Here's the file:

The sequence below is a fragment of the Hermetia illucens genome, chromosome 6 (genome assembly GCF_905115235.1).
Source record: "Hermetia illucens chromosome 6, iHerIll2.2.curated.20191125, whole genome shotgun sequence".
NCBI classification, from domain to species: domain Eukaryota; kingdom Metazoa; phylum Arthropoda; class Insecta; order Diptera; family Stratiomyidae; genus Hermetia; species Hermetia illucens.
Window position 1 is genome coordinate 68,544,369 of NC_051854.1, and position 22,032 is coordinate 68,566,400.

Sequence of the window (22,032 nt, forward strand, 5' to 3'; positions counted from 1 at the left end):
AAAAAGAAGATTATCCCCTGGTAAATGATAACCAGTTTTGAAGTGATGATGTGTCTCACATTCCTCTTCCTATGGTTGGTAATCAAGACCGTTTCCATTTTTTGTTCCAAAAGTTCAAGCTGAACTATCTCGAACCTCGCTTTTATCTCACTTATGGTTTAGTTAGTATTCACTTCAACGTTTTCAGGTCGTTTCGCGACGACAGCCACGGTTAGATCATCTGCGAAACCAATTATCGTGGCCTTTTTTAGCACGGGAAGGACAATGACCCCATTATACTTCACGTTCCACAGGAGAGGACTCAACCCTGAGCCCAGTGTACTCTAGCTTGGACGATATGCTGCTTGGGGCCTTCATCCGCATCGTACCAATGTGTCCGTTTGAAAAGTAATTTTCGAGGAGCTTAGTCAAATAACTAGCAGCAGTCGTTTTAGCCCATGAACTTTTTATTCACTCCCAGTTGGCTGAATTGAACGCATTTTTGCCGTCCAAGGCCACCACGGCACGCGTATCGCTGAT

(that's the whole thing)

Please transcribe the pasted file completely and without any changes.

The sequence below is a fragment of the Hermetia illucens genome, chromosome 6 (genome assembly GCF_905115235.1).
Source record: "Hermetia illucens chromosome 6, iHerIll2.2.curated.20191125, whole genome shotgun sequence".
NCBI classification, from domain to species: domain Eukaryota; kingdom Metazoa; phylum Arthropoda; class Insecta; order Diptera; family Stratiomyidae; genus Hermetia; species Hermetia illucens.
Window position 1 is genome coordinate 68,544,369 of NC_051854.1, and position 22,032 is coordinate 68,566,400.

Sequence of the window (22,032 nt, forward strand, 5' to 3'; positions counted from 1 at the left end):
AAAAAGAAGATTATCCCCTGGTAAATGATAACCAGTTTTGAAGTGATGATGTGTCTCACATTCCTCTTCCTATGGTTGGTAATCAAGACCGTTTCCATTTTTTGTTCCAAAAGTTCAAGCTGAACTATCTCGAACCTCGCTTTTATCTCACTTATGGTTTAGTTAGTATTCACTTCAACGTTTTCAGGTCGTTTCGCGACGACAGCCACGGTTAGATCATCTGCGAAACCAATTATCGTGGCCTTTTTTAGCACGGGAAGGACAATGACCCCATTATACTTCACGTTCCACAGGAGAGGACTCAACCCTGAGCCCAGTGTACTCTAGCTTGGACGATATGCTGCTTGGGGCCTTCATCCGCATCGTACCAATGTGTCCGTTTGAAAAGTAATTTTCGAGGAGCTTAGTCAAATAACTAGCAGCAGTCGTTTTAGCCCATGAACTTTTTATTCACTCCCAGTTGGCTGAATTGAACGCATTTTTGCCGTCCAAGGCCACCACGGCACGCGTATCGCTGAT